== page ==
Targeting Vector Construction Through Recombineering
Gene targeting in mouse embryonic stem cells is an essential, yet still very expensive and highly time-consuming, tool and method to study gene function at the organismal level or to create mouse models of human diseases. Conventional cloning-based methods have been largely used for generating targeting vectors, but are hampered by a number of limiting factors, including the variety and location of restriction enzymes in the gene locus of interest, the specific PCR amplification of repetitive DNA sequences, and cloning of large DNA fragments. Recombineering is a technique that exploits the highly efficient homologous recombination function encoded by λ phage in Escherichia coli. Bacteriophage-based recombination can recombine homologous sequences as short as 30–50 bases, allowing manipulations such as insertion, deletion, or mutation of virtually any genomic region. The large availability of mouse genomic bacterial artificial chromosome (BAC) libraries covering most of the genome facilitates the retrieval of genomic DNA sequences from the bacterial chromosomes through recombineering. This chapter describes a successfully applied protocol and aims to be a detailed guide through the steps of generation of targeting vectors through recombineering.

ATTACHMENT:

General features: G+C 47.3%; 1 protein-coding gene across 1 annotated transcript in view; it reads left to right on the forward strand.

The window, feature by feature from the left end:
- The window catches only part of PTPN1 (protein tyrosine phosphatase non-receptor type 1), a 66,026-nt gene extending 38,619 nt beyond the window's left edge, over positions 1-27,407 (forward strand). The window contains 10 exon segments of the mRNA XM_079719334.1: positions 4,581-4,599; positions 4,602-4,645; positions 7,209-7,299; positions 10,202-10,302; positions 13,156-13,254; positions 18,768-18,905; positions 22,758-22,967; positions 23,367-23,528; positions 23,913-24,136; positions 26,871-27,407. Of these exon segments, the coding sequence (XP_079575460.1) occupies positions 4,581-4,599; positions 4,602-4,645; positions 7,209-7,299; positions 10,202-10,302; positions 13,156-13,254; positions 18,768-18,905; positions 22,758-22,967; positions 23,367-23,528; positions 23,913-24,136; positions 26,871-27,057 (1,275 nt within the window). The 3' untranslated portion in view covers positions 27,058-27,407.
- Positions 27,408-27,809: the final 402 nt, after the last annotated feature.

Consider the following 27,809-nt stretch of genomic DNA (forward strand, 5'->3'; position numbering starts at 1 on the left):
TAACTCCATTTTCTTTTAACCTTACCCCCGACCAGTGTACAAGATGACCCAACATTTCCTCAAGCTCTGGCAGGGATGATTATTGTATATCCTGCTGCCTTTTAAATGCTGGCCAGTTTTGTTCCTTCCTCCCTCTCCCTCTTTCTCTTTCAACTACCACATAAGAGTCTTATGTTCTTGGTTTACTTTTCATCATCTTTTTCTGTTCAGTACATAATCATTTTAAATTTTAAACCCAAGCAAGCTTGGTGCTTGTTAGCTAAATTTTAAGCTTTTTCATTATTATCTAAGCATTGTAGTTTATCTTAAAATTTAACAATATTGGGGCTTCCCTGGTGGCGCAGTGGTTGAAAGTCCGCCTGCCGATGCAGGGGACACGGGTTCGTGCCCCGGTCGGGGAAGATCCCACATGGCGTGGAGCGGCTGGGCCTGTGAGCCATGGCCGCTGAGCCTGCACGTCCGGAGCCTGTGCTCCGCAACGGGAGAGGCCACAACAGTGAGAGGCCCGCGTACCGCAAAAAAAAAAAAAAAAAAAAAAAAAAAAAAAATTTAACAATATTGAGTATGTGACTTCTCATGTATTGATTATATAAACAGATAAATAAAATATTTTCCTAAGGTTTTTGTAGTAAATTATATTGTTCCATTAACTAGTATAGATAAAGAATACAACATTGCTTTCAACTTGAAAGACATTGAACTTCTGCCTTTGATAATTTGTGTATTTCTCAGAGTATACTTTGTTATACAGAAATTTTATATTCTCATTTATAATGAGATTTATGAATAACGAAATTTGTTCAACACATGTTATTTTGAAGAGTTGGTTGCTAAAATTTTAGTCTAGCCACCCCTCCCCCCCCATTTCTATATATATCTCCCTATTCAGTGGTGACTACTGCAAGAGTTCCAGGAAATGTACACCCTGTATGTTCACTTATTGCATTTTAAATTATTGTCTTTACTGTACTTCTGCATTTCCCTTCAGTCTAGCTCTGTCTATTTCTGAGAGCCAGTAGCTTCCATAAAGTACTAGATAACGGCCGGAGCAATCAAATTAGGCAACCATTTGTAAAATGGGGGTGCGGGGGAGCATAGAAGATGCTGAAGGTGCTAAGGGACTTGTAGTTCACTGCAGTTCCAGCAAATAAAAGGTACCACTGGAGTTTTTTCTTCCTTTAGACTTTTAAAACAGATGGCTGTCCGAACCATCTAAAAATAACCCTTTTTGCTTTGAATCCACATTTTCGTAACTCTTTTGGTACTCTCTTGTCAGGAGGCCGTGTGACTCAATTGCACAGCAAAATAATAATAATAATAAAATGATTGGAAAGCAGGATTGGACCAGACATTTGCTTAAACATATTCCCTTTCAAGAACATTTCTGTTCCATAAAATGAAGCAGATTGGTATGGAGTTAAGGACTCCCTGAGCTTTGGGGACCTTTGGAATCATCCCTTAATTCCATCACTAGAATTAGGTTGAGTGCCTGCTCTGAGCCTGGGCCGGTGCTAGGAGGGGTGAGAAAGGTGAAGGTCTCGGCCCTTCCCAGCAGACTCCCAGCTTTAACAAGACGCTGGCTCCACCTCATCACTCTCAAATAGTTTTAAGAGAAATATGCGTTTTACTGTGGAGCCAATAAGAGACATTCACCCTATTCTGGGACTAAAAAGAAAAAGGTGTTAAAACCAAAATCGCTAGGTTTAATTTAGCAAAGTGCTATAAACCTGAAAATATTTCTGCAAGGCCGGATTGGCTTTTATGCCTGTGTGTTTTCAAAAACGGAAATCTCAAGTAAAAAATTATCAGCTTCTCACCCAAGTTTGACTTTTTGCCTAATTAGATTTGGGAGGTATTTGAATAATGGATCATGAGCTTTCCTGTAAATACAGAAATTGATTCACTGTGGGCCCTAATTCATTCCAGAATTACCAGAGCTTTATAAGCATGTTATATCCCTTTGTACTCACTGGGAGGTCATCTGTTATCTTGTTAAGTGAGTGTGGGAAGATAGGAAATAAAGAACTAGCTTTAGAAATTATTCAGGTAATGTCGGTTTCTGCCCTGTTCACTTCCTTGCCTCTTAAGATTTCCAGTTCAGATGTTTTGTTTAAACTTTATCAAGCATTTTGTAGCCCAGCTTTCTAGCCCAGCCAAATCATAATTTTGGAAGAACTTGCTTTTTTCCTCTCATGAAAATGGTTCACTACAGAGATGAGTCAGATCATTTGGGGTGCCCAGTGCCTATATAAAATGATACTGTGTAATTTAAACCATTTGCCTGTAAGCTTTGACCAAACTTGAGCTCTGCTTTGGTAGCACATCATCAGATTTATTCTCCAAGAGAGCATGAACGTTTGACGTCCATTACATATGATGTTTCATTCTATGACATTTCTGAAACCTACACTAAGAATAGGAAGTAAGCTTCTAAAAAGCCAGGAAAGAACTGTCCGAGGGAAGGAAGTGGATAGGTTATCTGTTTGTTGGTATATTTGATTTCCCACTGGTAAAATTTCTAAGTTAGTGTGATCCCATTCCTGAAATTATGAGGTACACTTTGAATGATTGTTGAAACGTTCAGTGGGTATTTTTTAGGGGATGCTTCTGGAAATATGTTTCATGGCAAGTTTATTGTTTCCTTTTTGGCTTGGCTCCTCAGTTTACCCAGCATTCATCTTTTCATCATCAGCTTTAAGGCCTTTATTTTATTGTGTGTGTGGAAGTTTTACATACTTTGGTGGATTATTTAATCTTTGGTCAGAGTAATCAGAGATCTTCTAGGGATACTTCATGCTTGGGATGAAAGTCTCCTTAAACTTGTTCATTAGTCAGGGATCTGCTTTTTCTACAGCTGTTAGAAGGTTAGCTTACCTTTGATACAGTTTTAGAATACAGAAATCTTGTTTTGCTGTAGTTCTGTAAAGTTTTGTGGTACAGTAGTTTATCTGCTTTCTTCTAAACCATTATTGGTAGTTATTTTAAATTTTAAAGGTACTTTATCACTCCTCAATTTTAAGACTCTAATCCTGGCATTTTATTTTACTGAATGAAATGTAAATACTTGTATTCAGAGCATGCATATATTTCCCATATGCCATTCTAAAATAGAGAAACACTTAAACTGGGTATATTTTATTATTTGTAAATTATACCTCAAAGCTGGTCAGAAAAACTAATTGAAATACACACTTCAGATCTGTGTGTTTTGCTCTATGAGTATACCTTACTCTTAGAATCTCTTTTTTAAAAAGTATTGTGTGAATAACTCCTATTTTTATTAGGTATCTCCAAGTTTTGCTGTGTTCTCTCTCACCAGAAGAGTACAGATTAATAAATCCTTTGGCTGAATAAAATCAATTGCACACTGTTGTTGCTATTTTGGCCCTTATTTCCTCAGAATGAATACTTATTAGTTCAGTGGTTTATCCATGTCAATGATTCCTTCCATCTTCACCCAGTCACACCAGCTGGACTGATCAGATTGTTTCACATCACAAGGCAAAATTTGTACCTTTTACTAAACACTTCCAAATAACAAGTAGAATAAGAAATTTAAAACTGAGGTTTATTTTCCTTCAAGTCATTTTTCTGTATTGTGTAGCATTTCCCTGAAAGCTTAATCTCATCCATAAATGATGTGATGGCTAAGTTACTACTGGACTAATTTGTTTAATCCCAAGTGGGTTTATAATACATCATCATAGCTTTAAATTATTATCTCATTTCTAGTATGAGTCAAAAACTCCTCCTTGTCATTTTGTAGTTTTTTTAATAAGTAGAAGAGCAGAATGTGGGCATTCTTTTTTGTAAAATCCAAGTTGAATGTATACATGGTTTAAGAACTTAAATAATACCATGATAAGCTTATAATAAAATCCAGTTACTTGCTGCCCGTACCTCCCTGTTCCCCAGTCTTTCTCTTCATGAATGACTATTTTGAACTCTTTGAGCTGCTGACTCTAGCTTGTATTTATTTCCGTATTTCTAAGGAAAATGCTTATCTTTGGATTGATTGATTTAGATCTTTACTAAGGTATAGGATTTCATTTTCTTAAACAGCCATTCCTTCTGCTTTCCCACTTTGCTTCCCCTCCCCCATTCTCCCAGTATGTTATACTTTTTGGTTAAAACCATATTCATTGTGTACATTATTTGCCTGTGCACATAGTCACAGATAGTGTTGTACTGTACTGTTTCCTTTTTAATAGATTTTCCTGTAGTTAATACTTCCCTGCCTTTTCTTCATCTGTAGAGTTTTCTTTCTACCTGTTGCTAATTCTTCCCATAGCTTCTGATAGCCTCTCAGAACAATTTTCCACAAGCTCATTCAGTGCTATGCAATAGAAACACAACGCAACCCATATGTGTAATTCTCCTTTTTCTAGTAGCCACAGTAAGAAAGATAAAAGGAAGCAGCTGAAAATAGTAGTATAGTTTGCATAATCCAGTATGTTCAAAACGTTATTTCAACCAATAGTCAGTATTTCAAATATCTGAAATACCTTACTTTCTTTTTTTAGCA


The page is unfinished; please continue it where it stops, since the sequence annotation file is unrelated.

Key wordsRecombineering Gene targeting Conditional knockout Mutagenesis
The author would like to thank members of Dr. Jan van Deursen’s laboratory for constructive discussions, and Dr. Paul Galardy and Dr. Robin Ricke for useful suggestions and for critically reading the manuscript.
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